The Evergreen Outreach Committee is pleased to announce that July’s Community Spotlight is Linda Jansová. Linda is an information specialist for the Librarianship Institute, which is a part of the National Library of the Czech Republic. Linda is also the founder and current vice president of the nonprofit Osvobozená knihovna, z. s., which is an Evergreen service provider for Czech libraries.
Linda and her husband Václav Jansa have been involved with Evergreen since all the way back in 2008. She was the initial coordinator of translations of Evergreen strings into Czech. According to Launchpad, the Czech translation has the highest rate of completion of any of the translation projects – a mere 70 strings out of over 18,000 are all that remain untranslated. Linda has also participated in several Bug Squashing Weeks, testing patches and commenting on bugs.
Thanks to her community work with Evergreen, Linda has helped organize an annual seminar in Prague for library information technology with a focus on free software. Linda learned how to use DokuWiki from contributing to the Evergreen DokuWiki, and together with Eva Cerni?áková, leveraged that experience to create and maintain a set of library automation tips for Czech librarians.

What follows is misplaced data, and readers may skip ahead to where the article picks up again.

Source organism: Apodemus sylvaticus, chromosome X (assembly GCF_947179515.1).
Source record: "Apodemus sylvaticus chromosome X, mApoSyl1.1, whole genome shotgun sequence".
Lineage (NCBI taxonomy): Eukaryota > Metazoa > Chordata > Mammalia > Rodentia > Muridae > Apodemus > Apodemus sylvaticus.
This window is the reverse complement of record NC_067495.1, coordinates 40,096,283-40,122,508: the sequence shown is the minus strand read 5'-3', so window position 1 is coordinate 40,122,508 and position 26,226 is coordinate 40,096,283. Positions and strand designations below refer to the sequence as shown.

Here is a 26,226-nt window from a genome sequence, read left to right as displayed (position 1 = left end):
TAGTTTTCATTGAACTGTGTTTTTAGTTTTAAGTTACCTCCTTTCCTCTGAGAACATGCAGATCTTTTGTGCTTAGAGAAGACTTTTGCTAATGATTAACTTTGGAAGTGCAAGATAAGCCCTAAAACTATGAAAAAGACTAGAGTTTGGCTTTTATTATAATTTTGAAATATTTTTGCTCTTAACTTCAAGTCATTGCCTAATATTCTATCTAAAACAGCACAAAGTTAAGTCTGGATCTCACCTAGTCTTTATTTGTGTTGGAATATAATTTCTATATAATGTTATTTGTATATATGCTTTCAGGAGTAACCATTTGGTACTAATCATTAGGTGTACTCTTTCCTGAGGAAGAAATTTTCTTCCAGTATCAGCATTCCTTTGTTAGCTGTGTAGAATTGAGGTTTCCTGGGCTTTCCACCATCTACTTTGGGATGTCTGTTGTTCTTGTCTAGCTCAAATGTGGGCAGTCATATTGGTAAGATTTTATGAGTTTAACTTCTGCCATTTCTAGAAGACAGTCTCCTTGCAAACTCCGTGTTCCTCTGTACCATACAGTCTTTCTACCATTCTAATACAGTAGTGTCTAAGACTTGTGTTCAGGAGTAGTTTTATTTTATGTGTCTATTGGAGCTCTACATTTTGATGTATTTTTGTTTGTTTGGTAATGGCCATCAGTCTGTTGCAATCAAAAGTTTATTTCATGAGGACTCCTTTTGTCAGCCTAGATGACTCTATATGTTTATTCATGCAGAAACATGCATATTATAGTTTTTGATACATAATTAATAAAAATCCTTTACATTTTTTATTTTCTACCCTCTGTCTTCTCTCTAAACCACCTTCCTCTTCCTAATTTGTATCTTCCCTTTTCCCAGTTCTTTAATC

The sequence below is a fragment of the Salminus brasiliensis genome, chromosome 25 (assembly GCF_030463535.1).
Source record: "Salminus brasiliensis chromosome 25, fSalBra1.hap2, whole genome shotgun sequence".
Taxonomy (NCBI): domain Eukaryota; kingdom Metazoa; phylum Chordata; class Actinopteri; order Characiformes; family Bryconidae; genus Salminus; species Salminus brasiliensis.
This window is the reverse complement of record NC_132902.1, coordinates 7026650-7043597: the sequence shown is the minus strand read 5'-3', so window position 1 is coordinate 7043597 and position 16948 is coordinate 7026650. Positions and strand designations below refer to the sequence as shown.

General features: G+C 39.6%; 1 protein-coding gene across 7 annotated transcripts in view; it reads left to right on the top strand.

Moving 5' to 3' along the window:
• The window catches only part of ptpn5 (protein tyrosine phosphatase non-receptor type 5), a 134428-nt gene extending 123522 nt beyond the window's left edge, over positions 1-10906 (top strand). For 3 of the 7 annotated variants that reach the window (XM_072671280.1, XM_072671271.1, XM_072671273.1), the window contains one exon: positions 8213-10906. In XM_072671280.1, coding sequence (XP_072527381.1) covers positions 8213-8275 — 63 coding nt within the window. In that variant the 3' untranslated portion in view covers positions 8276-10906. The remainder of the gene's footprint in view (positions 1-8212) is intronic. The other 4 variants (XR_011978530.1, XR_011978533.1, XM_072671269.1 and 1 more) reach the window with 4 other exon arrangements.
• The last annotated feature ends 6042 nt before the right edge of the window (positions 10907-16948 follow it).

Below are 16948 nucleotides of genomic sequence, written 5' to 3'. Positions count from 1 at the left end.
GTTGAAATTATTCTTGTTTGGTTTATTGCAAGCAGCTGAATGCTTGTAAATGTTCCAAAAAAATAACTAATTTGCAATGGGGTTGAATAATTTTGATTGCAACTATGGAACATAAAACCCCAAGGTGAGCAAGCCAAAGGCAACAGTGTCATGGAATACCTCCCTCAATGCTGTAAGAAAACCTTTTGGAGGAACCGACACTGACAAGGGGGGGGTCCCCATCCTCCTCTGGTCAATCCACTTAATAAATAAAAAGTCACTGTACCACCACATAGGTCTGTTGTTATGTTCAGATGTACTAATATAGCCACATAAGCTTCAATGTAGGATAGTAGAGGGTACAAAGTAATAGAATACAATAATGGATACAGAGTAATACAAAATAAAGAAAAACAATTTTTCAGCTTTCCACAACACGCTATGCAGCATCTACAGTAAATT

While Linda has not been able to attend an in-person Evergreen event in North America, she was happy to participate in this year’s Online Conference. “I felt we could fully participate alongside all the community members from the US and Canada who usually attend the conference in person,” she says.
Linda finds it very rewarding to be involved with the Evergreen community. “You can help shape the product,” she tells us. “You can meet like-minded people and compare the way you handle various processes in your libraries.”
She cites the diversity of experience among Evergreen community members as one of the community’s strengths. “You do not have to be a developer to become a community member, [which] may be easy to overlook, especially for those who have not been involved in any free software project yet,” Linda reminds us. “There are many ways in which one can make a useful contribution – from translations to reporting and solving bugs or sharing experience via the community mailing lists.”
Linda leaves us with a final piece of wisdom: “Making a contribution to a free software project – be it a piece of code or a piece of user experience shared via the mailing list – is something that lasts.”
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